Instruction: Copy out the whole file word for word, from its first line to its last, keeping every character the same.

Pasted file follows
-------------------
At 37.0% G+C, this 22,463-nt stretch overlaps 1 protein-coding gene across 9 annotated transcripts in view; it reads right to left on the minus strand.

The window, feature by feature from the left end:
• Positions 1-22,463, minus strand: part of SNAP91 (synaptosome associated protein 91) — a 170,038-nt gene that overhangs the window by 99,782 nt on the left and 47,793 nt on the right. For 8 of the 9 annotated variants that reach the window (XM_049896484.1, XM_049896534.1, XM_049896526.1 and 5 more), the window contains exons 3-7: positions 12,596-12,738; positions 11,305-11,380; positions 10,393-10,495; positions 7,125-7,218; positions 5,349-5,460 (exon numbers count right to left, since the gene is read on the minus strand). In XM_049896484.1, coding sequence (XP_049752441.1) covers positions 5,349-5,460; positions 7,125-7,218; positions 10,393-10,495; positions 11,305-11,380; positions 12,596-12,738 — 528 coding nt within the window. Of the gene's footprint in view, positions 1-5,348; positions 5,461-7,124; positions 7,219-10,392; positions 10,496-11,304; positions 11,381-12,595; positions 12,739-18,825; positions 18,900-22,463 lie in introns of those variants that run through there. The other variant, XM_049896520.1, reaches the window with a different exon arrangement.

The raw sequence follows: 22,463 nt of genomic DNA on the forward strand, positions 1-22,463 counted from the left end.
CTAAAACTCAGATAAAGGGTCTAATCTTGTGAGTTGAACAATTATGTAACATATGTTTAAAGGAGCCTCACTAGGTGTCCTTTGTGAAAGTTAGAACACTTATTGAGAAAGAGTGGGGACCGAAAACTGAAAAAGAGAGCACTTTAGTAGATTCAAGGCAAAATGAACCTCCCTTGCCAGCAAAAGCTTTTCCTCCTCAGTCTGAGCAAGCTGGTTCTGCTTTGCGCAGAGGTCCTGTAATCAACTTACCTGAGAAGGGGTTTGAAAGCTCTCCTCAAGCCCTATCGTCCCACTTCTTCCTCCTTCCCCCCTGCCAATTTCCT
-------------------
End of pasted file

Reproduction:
At 37.0% G+C, this 22,463-nt stretch overlaps 1 protein-coding gene across 9 annotated transcripts in view; it reads right to left on the minus strand.

The window, feature by feature from the left end:
• Positions 1-22,463, minus strand: part of SNAP91 (synaptosome associated protein 91) — a 170,038-nt gene that overhangs the window by 99,782 nt on the left and 47,793 nt on the right. For 8 of the 9 annotated variants that reach the window (XM_049896484.1, XM_049896534.1, XM_049896526.1 and 5 more), the window contains exons 3-7: positions 12,596-12,738; positions 11,305-11,380; positions 10,393-10,495; positions 7,125-7,218; positions 5,349-5,460 (exon numbers count right to left, since the gene is read on the minus strand). In XM_049896484.1, coding sequence (XP_049752441.1) covers positions 5,349-5,460; positions 7,125-7,218; positions 10,393-10,495; positions 11,305-11,380; positions 12,596-12,738 — 528 coding nt within the window. Of the gene's footprint in view, positions 1-5,348; positions 5,461-7,124; positions 7,219-10,392; positions 10,496-11,304; positions 11,381-12,595; positions 12,739-18,825; positions 18,900-22,463 lie in introns of those variants that run through there. The other variant, XM_049896520.1, reaches the window with a different exon arrangement.

The raw sequence follows: 22,463 nt of genomic DNA on the forward strand, positions 1-22,463 counted from the left end.
CTAAAACTCAGATAAAGGGTCTAATCTTGTGAGTTGAACAATTATGTAACATATGTTTAAAGGAGCCTCACTAGGTGTCCTTTGTGAAAGTTAGAACACTTATTGAGAAAGAGTGGGGACCGAAAACTGAAAAAGAGAGCACTTTAGTAGATTCAAGGCAAAATGAACCTCCCTTGCCAGCAAAAGCTTTTCCTCCTCAGTCTGAGCAAGCTGGTTCTGCTTTGCGCAGAGGTCCTGTAATCAACTTACCTGAGAAGGGGTTTGAAAGCTCTCCTCAAGCCCTATCGTCCCACTTCTTCCTCCTTCCCCCCTGCCAATTTCCT